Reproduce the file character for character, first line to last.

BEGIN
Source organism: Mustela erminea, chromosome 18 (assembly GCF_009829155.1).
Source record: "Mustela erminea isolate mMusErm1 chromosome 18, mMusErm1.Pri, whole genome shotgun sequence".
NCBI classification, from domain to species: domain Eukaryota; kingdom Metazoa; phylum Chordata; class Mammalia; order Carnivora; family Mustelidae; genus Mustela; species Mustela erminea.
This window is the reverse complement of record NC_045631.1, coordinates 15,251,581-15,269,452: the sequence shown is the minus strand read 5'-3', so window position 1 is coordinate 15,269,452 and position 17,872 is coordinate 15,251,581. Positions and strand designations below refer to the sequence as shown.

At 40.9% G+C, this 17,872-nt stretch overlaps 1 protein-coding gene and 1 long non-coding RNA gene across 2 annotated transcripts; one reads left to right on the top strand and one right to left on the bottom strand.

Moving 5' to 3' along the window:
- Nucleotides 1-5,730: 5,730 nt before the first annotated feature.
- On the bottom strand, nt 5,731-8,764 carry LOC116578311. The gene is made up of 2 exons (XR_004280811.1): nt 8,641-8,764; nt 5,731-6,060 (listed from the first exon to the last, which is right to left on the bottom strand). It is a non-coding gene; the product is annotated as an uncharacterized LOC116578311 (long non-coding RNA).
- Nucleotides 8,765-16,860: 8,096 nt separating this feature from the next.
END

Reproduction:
Source organism: Mustela erminea, chromosome 18 (assembly GCF_009829155.1).
Source record: "Mustela erminea isolate mMusErm1 chromosome 18, mMusErm1.Pri, whole genome shotgun sequence".
NCBI classification, from domain to species: domain Eukaryota; kingdom Metazoa; phylum Chordata; class Mammalia; order Carnivora; family Mustelidae; genus Mustela; species Mustela erminea.
This window is the reverse complement of record NC_045631.1, coordinates 15,251,581-15,269,452: the sequence shown is the minus strand read 5'-3', so window position 1 is coordinate 15,269,452 and position 17,872 is coordinate 15,251,581. Positions and strand designations below refer to the sequence as shown.

At 40.9% G+C, this 17,872-nt stretch overlaps 1 protein-coding gene and 1 long non-coding RNA gene across 2 annotated transcripts; one reads left to right on the top strand and one right to left on the bottom strand.

Moving 5' to 3' along the window:
- Nucleotides 1-5,730: 5,730 nt before the first annotated feature.
- On the bottom strand, nt 5,731-8,764 carry LOC116578311. The gene is made up of 2 exons (XR_004280811.1): nt 8,641-8,764; nt 5,731-6,060 (listed from the first exon to the last, which is right to left on the bottom strand). It is a non-coding gene; the product is annotated as an uncharacterized LOC116578311 (long non-coding RNA).
- Nucleotides 8,765-16,860: 8,096 nt separating this feature from the next.